Featured Research

from universities, journals, and other organizations

Old age offers no protection from obesity's death grip

Date:
February 5, 2013
Source:
Columbia University's Mailman School of Public Health
Summary:
Obesity kills, giving rise to a host of fatal diseases. But when it comes to seniors, a slew of research has reported an "obesity paradox" that says, at age 65 and older, an elevated BMI won't shorten your lifespan, and may even extend it. A new study takes another look at the numbers, finding the earlier research flawed. The paradox was a mirage: As obese Americans grow older, in fact, their risk of death climbs.

Obesity kills, giving rise to a host of fatal diseases. This much is well known. But when it comes to seniors, a slew of prominent research has reported an "obesity paradox" that says, at age 65 and older, having an elevated BMI won't shorten your lifespan, and may even extend it. A new study takes another look at the numbers, finding the earlier research flawed. The paradox was a mirage: As obese Americans grow older, in fact, their risk of death climbs.

Ryan Masters, PhD, and Bruce Link, PhD, at Columbia University's Mailman School of Public Health, in collaboration with Daniel Powers, PhD, at the University of Texas published the results online in the American Journal of Epidemiology.

The researchers argue that past studies of longevity and obesity were biased due to limitations of the National Health Interview Survey, or NHIS, which provides information on obesity. The survey excludes individuals who are institutionalized, such as in a hospital or nursing home -- a group largely made up of seniors. Consequently, the data is overrepresented by older respondents who are healthy, including the relatively healthy obese. What's more, many obese individuals fail to make it to age 65 -- and thus do not live long enough to participate in studies of older populations.

"Obesity wreaks so much havoc on one's long-term survival capacity that obese adults either don't live long enough to be included in the survey or they are institutionalized and therefore also excluded. In that sense, the survey data doesn't capture the population we're most interested in," says Dr. Masters, a Robert Wood Johnson Foundation Health & Society Scholar at Columbia's Mailman School and the study's first author.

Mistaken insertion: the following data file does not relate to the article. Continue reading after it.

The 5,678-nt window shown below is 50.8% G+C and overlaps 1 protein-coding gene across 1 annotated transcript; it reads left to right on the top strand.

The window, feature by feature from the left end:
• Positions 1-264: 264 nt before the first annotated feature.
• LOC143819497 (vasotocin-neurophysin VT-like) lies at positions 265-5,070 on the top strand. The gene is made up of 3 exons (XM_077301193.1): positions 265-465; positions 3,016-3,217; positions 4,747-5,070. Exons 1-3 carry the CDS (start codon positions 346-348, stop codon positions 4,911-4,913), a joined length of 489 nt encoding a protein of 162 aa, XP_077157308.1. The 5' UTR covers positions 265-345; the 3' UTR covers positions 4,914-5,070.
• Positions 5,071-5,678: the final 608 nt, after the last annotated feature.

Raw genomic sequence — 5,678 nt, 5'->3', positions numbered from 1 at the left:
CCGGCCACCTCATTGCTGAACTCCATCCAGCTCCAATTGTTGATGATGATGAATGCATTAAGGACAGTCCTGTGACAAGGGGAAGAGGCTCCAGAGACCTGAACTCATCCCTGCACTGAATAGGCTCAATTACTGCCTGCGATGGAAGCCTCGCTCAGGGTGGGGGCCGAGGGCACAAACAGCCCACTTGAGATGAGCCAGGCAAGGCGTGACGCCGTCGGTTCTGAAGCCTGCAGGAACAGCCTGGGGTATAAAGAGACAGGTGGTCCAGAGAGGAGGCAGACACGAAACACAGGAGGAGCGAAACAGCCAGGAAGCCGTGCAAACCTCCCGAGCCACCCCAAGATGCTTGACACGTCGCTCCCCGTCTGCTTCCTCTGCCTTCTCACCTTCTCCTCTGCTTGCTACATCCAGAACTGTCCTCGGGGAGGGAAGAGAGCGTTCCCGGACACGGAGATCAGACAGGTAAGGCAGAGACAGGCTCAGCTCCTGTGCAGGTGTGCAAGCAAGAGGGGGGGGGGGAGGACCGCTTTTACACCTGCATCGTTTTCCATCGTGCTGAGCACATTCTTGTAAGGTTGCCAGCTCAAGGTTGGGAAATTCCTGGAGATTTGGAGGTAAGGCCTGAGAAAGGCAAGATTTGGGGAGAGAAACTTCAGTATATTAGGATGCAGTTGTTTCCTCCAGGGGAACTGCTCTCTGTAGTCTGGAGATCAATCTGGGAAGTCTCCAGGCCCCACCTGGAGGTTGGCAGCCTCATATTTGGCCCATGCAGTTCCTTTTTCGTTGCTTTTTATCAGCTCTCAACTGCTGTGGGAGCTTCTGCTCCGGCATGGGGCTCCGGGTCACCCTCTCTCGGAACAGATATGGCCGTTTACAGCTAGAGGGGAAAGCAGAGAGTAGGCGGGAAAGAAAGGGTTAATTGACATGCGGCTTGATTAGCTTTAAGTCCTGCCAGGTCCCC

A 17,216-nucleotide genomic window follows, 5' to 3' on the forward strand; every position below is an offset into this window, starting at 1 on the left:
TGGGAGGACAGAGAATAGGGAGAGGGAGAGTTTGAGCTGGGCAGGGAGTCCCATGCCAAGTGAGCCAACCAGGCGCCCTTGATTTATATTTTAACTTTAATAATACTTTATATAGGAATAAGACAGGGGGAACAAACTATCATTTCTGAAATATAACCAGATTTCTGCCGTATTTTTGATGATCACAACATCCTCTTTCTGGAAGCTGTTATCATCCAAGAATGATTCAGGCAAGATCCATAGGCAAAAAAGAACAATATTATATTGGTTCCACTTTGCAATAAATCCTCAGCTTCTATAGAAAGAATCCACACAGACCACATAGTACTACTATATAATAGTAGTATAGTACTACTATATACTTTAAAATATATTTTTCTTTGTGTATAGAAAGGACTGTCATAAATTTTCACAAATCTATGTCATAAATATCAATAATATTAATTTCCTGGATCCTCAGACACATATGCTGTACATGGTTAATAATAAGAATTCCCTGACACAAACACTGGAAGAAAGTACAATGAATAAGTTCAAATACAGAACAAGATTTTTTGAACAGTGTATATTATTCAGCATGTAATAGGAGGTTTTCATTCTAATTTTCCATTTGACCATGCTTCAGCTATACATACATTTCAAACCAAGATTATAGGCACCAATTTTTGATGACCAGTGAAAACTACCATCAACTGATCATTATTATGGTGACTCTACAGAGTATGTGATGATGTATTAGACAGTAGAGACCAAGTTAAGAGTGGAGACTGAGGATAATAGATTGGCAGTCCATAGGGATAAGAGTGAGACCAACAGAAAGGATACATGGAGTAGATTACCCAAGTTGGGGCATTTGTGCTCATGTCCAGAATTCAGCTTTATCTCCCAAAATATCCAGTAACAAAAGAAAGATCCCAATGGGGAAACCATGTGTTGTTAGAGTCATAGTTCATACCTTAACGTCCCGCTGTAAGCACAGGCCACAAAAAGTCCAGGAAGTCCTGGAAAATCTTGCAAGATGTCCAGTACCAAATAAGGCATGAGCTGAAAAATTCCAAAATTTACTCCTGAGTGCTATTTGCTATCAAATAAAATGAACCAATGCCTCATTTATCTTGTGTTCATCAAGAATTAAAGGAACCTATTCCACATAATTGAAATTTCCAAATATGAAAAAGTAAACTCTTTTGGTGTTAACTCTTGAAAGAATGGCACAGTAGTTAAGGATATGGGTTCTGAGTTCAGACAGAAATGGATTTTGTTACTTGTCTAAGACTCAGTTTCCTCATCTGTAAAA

In his analysis Dr. Masters matched NHIS data on obesity with corresponding records in the National Death Index using data from close to 800,000 adults surveyed between 1986 and 2004. Next he performed statistical adjustments to account for the survey selection biases. The result: risk for death from obesity increases with age.

The finding jibes with countless medical studies that document how obesity takes a cumulative, even compounding toll on the human body. (Exponents of the obesity paradox have explained their counterintuitive results by suggesting that obesity's extra padding protects seniors from fall-related injuries and provides energy reserves during illness.)

"This study should put to rest the notion that it's possible to 'age out' of obesity risk, and provides a powerful counterfactual against those who say concern over obesity is overhyped," says Dr. Link, a professor of Epidemiology and Sociomedical Sciences at the Mailman School.

Going forward, Dr. Masters has set his sites on another possible reason behind the obesity paradox -- that some of the older obese captured in NHIS data only put on extra weight later in life.

"The recent obesity epidemic hit all age groups at the same time, meaning many of the elderly obese only gained their excess weight in the last 10 years or so," Dr. Masters says. "To account for this fact, I will take a page from studies of cigarette smokers by looking at 'life years' to measure how long someone has been obese rather than whether or not they happen to be obese at the time of a single snapshot survey."